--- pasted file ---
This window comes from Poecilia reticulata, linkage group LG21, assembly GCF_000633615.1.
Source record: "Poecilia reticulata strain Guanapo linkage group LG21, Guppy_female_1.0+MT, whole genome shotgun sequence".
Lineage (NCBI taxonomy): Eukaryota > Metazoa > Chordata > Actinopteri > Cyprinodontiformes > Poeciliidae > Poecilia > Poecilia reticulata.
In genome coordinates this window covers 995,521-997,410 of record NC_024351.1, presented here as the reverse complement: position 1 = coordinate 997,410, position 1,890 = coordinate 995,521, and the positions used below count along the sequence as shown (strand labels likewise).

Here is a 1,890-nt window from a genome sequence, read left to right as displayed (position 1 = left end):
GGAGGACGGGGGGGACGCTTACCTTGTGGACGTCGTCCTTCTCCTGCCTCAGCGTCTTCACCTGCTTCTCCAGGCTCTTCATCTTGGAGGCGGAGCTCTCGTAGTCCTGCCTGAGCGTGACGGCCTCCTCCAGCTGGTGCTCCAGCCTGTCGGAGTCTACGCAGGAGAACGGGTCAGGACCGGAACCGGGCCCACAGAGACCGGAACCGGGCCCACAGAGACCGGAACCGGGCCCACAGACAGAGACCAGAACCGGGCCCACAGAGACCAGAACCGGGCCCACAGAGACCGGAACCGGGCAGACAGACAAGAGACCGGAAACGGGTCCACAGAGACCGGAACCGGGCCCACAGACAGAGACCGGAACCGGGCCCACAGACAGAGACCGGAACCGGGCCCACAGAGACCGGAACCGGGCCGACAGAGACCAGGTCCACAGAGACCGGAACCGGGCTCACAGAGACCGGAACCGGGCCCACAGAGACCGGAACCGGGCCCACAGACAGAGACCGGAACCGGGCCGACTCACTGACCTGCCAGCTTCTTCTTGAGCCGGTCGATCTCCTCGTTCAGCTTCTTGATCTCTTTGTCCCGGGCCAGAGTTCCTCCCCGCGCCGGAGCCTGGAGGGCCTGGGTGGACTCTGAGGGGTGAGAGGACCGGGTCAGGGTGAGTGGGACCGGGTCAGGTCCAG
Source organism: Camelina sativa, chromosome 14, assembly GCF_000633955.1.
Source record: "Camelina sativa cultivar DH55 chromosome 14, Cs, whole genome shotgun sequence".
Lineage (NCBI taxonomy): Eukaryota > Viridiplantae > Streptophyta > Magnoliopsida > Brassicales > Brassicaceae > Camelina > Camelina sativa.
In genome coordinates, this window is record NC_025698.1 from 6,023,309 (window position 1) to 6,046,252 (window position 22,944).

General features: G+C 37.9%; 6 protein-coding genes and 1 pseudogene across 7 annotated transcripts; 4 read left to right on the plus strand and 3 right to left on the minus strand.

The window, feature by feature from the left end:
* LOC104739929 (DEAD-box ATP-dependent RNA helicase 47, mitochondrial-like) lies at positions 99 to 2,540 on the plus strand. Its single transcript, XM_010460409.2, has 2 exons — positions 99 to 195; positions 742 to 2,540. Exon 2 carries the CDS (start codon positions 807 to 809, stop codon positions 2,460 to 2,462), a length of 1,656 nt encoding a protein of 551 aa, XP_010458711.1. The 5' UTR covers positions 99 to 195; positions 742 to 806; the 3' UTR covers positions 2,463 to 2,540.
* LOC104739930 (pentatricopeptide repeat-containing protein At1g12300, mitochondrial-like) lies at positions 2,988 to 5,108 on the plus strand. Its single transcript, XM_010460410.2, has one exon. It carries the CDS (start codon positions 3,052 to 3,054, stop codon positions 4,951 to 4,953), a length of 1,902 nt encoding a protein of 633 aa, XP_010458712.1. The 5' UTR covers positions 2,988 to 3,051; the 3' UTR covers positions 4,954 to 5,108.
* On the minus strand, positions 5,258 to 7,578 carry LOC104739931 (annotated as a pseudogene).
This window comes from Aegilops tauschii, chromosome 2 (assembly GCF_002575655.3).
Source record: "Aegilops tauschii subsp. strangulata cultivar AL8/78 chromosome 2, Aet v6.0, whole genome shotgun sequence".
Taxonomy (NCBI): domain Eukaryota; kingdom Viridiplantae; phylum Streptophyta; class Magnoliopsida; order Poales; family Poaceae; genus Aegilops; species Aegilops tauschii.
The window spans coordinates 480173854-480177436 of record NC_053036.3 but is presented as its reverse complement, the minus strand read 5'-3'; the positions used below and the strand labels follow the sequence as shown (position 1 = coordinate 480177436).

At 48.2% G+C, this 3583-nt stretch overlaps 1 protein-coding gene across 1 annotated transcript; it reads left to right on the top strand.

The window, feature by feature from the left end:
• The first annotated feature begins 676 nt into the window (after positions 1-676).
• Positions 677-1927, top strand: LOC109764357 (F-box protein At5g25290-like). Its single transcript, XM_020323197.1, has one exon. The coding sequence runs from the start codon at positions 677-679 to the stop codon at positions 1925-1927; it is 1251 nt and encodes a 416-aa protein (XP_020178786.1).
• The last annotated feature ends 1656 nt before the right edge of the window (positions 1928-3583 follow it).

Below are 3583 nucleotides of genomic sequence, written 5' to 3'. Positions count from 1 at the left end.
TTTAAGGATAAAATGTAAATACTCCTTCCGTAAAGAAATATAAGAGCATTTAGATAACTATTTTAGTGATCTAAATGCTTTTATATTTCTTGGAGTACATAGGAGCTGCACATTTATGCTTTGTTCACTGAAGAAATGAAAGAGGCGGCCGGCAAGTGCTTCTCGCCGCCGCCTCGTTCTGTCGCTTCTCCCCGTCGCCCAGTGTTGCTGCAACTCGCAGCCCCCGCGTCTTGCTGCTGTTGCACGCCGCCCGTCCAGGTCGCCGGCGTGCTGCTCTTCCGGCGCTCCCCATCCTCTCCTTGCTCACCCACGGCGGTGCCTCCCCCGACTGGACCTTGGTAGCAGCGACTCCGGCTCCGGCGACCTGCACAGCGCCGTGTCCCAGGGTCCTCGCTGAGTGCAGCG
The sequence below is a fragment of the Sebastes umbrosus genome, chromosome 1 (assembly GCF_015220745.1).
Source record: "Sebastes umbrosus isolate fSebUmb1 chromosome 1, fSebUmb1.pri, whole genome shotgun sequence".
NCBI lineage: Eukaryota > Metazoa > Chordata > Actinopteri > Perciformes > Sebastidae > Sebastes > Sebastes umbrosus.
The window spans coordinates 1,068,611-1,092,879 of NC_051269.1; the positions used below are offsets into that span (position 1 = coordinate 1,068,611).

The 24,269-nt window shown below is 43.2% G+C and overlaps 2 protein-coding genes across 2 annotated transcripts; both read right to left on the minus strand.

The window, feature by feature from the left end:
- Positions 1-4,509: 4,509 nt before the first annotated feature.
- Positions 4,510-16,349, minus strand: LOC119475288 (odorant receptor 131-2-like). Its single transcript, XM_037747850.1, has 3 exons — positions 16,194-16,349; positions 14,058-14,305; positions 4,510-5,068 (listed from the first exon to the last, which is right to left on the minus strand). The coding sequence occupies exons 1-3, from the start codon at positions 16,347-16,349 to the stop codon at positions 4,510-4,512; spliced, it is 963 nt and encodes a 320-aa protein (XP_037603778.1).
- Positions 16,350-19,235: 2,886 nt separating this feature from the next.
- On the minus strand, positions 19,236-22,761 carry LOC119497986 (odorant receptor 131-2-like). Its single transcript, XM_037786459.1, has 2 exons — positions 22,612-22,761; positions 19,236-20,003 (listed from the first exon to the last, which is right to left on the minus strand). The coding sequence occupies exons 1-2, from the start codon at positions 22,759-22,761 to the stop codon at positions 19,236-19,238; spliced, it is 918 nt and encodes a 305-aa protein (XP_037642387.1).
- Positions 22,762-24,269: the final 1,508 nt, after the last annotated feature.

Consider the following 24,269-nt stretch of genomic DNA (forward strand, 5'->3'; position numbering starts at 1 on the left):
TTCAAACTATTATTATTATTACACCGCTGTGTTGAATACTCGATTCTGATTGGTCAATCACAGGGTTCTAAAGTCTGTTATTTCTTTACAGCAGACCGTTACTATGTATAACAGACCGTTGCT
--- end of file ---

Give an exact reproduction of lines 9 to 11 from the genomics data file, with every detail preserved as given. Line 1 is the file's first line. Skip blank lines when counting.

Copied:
Lineage (NCBI taxonomy): Eukaryota > Viridiplantae > Streptophyta > Magnoliopsida > Brassicales > Brassicaceae > Camelina > Camelina sativa.
In genome coordinates, this window is record NC_025698.1 from 6,023,309 (window position 1) to 6,046,252 (window position 22,944).

General features: G+C 37.9%; 6 protein-coding genes and 1 pseudogene across 7 annotated transcripts; 4 read left to right on the plus strand and 3 right to left on the minus strand.